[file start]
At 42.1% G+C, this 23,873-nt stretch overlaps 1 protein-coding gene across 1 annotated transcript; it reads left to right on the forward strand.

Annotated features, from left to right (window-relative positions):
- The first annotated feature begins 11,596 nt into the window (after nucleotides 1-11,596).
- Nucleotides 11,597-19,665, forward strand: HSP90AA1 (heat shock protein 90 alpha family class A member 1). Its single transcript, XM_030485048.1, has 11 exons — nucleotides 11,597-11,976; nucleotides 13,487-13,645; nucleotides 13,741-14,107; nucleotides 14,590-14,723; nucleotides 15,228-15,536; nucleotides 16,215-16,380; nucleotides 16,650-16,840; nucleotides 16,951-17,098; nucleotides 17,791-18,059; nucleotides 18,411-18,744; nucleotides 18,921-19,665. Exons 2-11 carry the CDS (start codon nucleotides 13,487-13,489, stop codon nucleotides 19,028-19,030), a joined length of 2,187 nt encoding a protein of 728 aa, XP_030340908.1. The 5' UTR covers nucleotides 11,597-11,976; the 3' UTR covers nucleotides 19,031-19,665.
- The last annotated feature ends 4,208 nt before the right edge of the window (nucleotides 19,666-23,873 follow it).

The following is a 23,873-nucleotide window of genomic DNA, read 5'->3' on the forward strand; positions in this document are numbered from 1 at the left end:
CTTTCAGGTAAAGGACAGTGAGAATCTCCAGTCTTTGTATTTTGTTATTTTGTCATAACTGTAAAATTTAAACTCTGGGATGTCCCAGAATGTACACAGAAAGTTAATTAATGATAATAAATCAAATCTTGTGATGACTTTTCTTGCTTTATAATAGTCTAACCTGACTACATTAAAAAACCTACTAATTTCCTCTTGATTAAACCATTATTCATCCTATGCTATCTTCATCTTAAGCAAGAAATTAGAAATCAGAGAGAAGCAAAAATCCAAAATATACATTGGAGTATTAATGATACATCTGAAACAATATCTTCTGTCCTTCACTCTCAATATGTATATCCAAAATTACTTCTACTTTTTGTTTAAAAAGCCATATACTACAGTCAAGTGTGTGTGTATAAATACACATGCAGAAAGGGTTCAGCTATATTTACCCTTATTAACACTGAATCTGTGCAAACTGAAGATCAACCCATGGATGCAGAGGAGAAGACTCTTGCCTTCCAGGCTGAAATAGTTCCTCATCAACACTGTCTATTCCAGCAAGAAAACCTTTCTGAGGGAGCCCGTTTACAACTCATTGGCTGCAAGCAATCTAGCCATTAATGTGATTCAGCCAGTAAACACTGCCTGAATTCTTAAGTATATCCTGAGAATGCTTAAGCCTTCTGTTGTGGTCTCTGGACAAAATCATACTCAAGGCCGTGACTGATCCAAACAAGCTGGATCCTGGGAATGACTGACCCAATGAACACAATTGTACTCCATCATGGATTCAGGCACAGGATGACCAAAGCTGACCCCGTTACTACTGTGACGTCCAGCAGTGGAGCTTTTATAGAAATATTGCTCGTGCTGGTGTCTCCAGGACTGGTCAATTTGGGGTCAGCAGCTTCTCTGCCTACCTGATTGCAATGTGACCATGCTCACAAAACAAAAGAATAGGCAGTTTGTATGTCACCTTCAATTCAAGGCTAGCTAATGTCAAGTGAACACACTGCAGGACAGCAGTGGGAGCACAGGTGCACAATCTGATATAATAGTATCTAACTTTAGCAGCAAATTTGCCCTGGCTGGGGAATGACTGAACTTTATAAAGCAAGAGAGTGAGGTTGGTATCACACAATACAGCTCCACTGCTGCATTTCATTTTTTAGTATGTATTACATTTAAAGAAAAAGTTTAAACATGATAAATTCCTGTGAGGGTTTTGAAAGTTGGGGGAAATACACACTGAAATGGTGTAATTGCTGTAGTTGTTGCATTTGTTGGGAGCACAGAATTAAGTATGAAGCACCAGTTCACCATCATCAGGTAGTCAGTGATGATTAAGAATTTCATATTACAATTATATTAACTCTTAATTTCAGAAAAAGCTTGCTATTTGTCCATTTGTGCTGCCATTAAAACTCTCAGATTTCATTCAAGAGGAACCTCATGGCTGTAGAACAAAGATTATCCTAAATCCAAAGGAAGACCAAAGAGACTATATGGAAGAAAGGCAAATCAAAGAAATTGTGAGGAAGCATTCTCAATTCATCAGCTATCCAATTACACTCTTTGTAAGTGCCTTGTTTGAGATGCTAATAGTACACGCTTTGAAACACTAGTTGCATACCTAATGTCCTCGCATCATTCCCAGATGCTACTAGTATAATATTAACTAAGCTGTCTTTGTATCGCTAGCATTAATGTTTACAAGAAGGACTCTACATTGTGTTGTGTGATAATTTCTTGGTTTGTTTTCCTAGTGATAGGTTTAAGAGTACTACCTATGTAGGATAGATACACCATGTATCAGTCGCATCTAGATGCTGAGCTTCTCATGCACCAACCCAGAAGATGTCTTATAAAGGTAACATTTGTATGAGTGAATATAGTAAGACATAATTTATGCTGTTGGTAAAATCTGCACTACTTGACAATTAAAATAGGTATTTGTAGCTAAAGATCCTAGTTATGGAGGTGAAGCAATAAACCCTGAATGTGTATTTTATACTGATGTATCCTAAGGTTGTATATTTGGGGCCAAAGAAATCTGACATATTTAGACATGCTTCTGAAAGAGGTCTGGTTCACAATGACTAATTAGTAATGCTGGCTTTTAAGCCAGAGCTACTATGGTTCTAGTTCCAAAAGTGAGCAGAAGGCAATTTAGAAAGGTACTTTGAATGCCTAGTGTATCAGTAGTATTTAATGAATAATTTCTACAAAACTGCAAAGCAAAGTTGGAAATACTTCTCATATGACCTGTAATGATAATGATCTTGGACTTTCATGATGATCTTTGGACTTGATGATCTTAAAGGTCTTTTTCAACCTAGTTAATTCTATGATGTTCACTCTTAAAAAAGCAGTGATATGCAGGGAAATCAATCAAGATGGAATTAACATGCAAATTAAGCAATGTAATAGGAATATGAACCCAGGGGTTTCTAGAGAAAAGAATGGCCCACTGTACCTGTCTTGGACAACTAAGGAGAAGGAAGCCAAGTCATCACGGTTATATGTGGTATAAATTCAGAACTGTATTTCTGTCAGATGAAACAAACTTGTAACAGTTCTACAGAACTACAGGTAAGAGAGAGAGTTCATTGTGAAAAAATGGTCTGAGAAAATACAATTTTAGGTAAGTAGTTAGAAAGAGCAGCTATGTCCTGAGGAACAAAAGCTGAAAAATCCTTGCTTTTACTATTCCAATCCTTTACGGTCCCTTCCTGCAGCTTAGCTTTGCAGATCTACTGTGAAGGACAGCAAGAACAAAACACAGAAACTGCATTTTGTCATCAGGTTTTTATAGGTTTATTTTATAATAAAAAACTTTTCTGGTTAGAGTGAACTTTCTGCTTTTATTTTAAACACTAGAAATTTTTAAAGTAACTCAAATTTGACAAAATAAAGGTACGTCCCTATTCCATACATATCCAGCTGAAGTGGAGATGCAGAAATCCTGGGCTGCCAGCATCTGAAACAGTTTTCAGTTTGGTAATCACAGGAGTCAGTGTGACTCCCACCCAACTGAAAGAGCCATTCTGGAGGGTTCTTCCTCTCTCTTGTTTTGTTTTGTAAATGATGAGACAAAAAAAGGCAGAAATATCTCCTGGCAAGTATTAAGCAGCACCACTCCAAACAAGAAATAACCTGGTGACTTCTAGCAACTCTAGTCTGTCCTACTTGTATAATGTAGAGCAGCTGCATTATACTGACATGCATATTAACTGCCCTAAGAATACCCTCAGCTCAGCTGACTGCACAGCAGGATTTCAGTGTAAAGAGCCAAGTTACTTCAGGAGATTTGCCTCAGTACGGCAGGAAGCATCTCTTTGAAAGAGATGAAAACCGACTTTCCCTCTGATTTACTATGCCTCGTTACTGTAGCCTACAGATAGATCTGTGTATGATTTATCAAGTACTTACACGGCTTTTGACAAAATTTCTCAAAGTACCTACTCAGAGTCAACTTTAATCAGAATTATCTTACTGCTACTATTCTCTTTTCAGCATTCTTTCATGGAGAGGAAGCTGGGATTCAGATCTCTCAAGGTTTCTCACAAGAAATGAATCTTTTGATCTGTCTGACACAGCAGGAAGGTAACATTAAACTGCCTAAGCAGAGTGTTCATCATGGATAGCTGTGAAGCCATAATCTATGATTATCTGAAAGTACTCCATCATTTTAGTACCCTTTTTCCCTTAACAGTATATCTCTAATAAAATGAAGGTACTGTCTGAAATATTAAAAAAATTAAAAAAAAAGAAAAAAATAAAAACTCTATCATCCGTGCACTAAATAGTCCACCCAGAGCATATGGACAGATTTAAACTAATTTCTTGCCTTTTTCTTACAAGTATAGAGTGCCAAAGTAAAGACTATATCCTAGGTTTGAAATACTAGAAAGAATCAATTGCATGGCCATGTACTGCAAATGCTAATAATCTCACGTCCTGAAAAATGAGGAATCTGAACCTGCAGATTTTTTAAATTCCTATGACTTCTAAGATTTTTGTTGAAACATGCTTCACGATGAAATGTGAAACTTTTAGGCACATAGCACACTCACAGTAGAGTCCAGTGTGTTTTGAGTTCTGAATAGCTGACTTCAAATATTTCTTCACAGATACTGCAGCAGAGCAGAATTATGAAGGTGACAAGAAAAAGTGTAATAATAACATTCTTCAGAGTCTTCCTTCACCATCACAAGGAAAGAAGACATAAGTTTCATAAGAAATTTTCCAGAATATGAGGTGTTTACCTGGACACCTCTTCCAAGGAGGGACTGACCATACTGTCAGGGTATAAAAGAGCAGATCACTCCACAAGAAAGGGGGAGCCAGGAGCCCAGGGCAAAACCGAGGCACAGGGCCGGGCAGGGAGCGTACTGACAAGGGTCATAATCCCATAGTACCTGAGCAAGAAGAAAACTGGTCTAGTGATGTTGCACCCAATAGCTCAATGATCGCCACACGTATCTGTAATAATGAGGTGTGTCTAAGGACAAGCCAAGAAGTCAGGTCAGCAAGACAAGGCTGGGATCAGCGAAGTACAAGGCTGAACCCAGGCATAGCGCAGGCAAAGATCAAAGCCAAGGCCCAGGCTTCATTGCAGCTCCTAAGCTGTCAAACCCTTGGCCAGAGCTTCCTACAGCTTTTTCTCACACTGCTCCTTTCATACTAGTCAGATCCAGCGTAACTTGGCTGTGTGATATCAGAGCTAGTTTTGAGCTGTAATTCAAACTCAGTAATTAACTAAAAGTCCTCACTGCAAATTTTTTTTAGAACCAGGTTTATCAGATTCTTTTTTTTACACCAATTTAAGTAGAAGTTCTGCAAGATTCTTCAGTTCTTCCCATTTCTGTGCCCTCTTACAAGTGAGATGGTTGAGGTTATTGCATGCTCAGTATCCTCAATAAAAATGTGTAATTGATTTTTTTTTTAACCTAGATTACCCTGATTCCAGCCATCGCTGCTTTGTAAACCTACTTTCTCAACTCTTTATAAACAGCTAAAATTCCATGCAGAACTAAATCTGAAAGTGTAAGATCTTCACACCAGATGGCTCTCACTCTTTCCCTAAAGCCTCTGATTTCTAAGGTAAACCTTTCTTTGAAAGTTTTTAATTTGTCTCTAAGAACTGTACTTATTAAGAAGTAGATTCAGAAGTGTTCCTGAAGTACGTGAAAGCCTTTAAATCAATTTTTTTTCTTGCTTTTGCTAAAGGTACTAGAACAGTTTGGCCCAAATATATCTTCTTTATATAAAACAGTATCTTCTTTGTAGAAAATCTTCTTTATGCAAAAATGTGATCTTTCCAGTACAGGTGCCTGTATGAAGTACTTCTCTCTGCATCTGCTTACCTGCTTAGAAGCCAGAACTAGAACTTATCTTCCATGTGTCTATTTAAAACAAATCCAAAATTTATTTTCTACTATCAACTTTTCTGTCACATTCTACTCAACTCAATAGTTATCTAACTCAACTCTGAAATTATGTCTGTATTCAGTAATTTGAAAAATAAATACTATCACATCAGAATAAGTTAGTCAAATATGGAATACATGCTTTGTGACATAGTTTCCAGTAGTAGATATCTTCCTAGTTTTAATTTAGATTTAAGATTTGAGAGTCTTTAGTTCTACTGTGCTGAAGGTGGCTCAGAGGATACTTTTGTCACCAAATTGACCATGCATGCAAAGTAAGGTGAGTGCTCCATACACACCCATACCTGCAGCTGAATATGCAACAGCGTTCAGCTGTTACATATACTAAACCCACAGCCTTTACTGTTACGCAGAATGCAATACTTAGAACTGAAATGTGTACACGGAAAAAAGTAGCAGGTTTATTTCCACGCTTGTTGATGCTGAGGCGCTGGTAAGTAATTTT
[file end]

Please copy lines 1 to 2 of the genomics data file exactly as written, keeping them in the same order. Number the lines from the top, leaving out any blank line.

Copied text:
At 42.1% G+C, this 23,873-nt stretch overlaps 1 protein-coding gene across 1 annotated transcript; it reads left to right on the forward strand.

Annotated features, from left to right (window-relative positions):